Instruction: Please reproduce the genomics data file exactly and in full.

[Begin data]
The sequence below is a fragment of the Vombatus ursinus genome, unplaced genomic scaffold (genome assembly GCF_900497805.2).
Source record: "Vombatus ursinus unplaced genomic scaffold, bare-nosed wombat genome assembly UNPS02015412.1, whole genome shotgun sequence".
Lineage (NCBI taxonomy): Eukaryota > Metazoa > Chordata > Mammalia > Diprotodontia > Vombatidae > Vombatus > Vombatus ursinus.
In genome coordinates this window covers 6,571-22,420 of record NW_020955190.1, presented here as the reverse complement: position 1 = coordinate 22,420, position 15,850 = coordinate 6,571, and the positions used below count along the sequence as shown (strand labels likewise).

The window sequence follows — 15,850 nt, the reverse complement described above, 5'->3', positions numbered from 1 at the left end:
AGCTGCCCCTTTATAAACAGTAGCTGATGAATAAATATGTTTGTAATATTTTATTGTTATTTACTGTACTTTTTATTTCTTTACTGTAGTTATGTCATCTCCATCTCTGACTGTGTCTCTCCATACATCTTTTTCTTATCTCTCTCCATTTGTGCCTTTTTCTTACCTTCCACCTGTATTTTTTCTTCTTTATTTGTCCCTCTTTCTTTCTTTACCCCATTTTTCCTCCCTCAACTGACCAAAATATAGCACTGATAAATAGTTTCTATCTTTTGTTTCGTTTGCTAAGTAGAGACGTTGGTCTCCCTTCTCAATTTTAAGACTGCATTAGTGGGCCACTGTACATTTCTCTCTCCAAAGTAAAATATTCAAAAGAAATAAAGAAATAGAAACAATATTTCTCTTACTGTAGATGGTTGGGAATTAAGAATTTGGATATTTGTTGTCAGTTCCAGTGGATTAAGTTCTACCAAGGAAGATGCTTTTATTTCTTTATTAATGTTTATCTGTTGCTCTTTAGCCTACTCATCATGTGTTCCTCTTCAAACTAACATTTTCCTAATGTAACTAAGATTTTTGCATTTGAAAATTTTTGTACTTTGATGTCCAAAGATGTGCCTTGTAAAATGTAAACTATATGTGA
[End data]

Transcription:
The sequence below is a fragment of the Vombatus ursinus genome, unplaced genomic scaffold (genome assembly GCF_900497805.2).
Source record: "Vombatus ursinus unplaced genomic scaffold, bare-nosed wombat genome assembly UNPS02015412.1, whole genome shotgun sequence".
Lineage (NCBI taxonomy): Eukaryota > Metazoa > Chordata > Mammalia > Diprotodontia > Vombatidae > Vombatus > Vombatus ursinus.
In genome coordinates this window covers 6,571-22,420 of record NW_020955190.1, presented here as the reverse complement: position 1 = coordinate 22,420, position 15,850 = coordinate 6,571, and the positions used below count along the sequence as shown (strand labels likewise).

The window sequence follows — 15,850 nt, the reverse complement described above, 5'->3', positions numbered from 1 at the left end:
AGCTGCCCCTTTATAAACAGTAGCTGATGAATAAATATGTTTGTAATATTTTATTGTTATTTACTGTACTTTTTATTTCTTTACTGTAGTTATGTCATCTCCATCTCTGACTGTGTCTCTCCATACATCTTTTTCTTATCTCTCTCCATTTGTGCCTTTTTCTTACCTTCCACCTGTATTTTTTCTTCTTTATTTGTCCCTCTTTCTTTCTTTACCCCATTTTTCCTCCCTCAACTGACCAAAATATAGCACTGATAAATAGTTTCTATCTTTTGTTTCGTTTGCTAAGTAGAGACGTTGGTCTCCCTTCTCAATTTTAAGACTGCATTAGTGGGCCACTGTACATTTCTCTCTCCAAAGTAAAATATTCAAAAGAAATAAAGAAATAGAAACAATATTTCTCTTACTGTAGATGGTTGGGAATTAAGAATTTGGATATTTGTTGTCAGTTCCAGTGGATTAAGTTCTACCAAGGAAGATGCTTTTATTTCTTTATTAATGTTTATCTGTTGCTCTTTAGCCTACTCATCATGTGTTCCTCTTCAAACTAACATTTTCCTAATGTAACTAAGATTTTTGCATTTGAAAATTTTTGTACTTTGATGTCCAAAGATGTGCCTTGTAAAATGTAAACTATATGTGA